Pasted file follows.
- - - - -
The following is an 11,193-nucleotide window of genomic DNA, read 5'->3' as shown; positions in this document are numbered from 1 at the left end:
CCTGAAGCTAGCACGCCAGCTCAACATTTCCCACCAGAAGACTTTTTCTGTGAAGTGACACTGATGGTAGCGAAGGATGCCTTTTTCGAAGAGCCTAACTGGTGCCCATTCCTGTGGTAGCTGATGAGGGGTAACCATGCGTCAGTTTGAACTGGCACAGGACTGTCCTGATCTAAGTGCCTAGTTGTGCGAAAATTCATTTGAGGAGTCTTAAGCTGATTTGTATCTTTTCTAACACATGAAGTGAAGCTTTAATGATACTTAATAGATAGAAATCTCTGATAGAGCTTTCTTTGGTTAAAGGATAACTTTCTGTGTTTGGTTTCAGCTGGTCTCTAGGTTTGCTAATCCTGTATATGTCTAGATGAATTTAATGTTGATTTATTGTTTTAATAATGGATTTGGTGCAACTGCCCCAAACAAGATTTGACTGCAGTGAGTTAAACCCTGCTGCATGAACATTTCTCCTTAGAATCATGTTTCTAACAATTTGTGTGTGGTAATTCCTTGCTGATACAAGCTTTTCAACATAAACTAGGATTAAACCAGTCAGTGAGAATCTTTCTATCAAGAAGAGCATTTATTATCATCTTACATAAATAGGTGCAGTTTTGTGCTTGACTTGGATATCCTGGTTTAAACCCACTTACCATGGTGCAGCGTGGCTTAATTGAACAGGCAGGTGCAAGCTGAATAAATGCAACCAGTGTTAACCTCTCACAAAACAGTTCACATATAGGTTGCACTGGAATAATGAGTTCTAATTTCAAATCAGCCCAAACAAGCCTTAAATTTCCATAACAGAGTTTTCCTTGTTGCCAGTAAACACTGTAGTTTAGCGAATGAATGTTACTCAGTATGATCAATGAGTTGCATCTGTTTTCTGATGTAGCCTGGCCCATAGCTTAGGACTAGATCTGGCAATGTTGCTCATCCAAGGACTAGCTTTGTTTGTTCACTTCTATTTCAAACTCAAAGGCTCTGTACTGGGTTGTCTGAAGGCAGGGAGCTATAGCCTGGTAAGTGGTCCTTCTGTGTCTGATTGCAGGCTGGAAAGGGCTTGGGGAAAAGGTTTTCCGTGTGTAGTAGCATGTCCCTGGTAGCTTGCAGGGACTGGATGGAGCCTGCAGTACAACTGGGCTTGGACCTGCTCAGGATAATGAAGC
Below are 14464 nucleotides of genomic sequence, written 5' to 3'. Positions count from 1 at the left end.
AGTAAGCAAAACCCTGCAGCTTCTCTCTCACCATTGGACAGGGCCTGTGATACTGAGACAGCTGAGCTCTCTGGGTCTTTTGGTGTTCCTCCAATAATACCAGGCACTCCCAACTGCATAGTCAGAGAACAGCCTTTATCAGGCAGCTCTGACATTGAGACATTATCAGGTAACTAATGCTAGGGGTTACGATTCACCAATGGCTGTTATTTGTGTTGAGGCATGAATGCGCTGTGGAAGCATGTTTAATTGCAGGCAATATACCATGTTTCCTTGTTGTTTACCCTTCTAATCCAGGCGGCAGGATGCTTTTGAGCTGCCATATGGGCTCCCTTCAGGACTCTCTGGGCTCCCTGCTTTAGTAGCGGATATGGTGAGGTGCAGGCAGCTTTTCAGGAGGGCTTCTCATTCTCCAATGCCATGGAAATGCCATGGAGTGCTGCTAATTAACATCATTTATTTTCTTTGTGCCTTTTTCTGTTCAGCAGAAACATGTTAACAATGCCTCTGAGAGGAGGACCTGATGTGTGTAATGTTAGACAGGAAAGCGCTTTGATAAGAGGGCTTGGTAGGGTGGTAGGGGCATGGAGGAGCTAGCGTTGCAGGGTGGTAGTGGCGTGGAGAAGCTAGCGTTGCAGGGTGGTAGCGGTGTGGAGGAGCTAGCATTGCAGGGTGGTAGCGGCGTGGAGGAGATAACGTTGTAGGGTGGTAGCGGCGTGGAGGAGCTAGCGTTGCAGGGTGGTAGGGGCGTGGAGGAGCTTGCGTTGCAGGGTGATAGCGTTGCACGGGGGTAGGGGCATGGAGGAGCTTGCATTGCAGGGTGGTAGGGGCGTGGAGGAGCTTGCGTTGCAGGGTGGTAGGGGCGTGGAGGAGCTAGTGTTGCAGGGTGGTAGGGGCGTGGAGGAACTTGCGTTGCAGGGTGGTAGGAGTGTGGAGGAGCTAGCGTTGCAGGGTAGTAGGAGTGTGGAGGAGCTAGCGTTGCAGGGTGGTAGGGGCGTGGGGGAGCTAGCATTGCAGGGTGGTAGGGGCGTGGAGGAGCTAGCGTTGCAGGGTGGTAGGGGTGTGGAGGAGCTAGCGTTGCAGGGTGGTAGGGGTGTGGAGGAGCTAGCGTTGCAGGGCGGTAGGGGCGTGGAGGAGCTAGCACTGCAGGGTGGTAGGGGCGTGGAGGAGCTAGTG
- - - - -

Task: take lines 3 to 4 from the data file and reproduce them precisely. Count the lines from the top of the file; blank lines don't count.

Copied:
Below are 14464 nucleotides of genomic sequence, written 5' to 3'. Positions count from 1 at the left end.
AGTAAGCAAAACCCTGCAGCTTCTCTCTCACCATTGGACAGGGCCTGTGATACTGAGACAGCTGAGCTCTCTGGGTCTTTTGGTGTTCCTCCAATAATACCAGGCACTCCCAACTGCATAGTCAGAGAACAGCCTTTATCAGGCAGCTCTGACATTGAGACATTATCAGGTAACTAATGCTAGGGGTTACGATTCACCAATGGCTGTTATTTGTGTTGAGGCATGAATGCGCTGTGGAAGCATGTTTAATTGCAGGCAATATACCATGTTTCCTTGTTGTTTACCCTTCTAATCCAGGCGGCAGGATGCTTTTGAGCTGCCATATGGGCTCCCTTCAGGACTCTCTGGGCTCCCTGCTTTAGTAGCGGATATGGTGAGGTGCAGGCAGCTTTTCAGGAGGGCTTCTCATTCTCCAATGCCATGGAAATGCCATGGAGTGCTGCTAATTAACATCATTTATTTTCTTTGTGCCTTTTTCTGTTCAGCAGAAACATGTTAACAATGCCTCTGAGAGGAGGACCTGATGTGTGTAATGTTAGACAGGAAAGCGCTTTGATAAGAGGGCTTGGTAGGGTGGTAGGGGCATGGAGGAGCTAGCGTTGCAGGGTGGTAGTGGCGTGGAGAAGCTAGCGTTGCAGGGTGGTAGCGGTGTGGAGGAGCTAGCATTGCAGGGTGGTAGCGGCGTGGAGGAGATAACGTTGTAGGGTGGTAGCGGCGTGGAGGAGCTAGCGTTGCAGGGTGGTAGGGGCGTGGAGGAGCTTGCGTTGCAGGGTGATAGCGTTGCACGGGGGTAGGGGCATGGAGGAGCTTGCATTGCAGGGTGGTAGGGGCGTGGAGGAGCTTGCGTTGCAGGGTGGTAGGGGCGTGGAGGAGCTAGTGTTGCAGGGTGGTAGGGGCGTGGAGGAACTTGCGTTGCAGGGTGGTAGGAGTGTGGAGGAGCTAGCGTTGCAGGGTAGTAGGAGTGTGGAGGAGCTAGCGTTGCAGGGTGGTAGGGGCGTGGGGGAGCTAGCATTGCAGGGTGGTAGGGGCGTGGAGGAGCTAGCGTTGCAGGGTGGTAGGGGTGTGGAGGAGCTAGCGTTGCAGGGTGGTAGGGGTGTGGAGGAGCTAGCGTTGCAGGGCGGTAGGGGCGTGGAGGAGCTAGCACTGCAGGGTGGTAGGGGCGTGGAGGAGCTAGTG